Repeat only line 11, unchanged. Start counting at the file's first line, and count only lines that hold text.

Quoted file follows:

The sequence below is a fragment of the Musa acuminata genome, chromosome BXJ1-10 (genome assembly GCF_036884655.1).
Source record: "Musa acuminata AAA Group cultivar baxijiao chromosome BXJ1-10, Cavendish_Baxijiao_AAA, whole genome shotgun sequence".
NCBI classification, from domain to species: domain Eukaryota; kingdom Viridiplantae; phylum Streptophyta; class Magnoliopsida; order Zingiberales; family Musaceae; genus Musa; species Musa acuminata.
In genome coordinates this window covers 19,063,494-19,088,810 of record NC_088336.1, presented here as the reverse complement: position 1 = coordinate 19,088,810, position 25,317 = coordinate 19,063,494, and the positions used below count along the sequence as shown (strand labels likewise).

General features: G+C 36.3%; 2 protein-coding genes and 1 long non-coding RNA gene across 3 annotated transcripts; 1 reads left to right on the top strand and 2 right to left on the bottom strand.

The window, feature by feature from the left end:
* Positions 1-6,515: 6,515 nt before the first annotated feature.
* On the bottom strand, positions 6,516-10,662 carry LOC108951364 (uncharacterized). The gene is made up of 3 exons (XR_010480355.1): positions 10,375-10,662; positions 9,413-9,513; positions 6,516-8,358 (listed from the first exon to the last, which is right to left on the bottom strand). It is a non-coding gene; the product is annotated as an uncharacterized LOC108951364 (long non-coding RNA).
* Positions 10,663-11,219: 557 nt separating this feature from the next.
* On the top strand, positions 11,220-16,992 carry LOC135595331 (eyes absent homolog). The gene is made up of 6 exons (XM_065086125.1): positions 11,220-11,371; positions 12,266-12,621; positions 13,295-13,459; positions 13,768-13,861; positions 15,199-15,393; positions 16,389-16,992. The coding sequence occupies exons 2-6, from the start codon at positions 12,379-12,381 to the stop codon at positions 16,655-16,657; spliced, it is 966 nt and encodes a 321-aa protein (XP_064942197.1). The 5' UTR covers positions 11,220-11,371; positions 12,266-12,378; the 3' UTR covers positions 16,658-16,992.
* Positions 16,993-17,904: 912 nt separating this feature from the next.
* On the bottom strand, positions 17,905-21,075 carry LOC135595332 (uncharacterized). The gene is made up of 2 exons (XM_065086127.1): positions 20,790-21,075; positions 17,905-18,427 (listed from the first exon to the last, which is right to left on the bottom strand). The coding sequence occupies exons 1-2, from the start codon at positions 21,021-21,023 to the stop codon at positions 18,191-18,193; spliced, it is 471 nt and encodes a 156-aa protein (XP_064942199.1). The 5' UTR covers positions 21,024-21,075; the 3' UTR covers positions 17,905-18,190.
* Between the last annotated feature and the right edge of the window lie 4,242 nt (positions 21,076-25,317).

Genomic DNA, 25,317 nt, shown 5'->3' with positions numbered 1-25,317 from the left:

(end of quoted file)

* Positions 16,993-17,904: 912 nt separating this feature from the next.